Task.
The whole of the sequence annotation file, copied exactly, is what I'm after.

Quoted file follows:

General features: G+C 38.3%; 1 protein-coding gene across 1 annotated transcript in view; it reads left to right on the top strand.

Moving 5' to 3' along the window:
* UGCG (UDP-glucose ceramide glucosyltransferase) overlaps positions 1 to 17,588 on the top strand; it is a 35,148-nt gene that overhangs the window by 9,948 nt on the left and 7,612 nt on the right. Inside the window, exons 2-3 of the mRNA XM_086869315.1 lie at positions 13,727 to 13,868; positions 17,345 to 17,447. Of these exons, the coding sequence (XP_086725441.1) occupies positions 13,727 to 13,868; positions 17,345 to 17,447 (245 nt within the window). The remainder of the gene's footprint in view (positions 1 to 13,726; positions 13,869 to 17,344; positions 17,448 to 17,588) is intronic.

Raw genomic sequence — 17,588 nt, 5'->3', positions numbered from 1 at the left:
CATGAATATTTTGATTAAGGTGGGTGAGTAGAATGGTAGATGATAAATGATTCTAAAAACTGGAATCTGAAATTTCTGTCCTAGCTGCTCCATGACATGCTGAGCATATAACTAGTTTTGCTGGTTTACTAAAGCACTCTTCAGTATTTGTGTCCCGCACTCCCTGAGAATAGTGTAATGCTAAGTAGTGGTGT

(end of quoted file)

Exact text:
General features: G+C 38.3%; 1 protein-coding gene across 1 annotated transcript in view; it reads left to right on the top strand.

Moving 5' to 3' along the window:
* UGCG (UDP-glucose ceramide glucosyltransferase) overlaps positions 1 to 17,588 on the top strand; it is a 35,148-nt gene that overhangs the window by 9,948 nt on the left and 7,612 nt on the right. Inside the window, exons 2-3 of the mRNA XM_086869315.1 lie at positions 13,727 to 13,868; positions 17,345 to 17,447. Of these exons, the coding sequence (XP_086725441.1) occupies positions 13,727 to 13,868; positions 17,345 to 17,447 (245 nt within the window). The remainder of the gene's footprint in view (positions 1 to 13,726; positions 13,869 to 17,344; positions 17,448 to 17,588) is intronic.

Raw genomic sequence — 17,588 nt, 5'->3', positions numbered from 1 at the left:
CATGAATATTTTGATTAAGGTGGGTGAGTAGAATGGTAGATGATAAATGATTCTAAAAACTGGAATCTGAAATTTCTGTCCTAGCTGCTCCATGACATGCTGAGCATATAACTAGTTTTGCTGGTTTACTAAAGCACTCTTCAGTATTTGTGTCCCGCACTCCCTGAGAATAGTGTAATGCTAAGTAGTGGTGT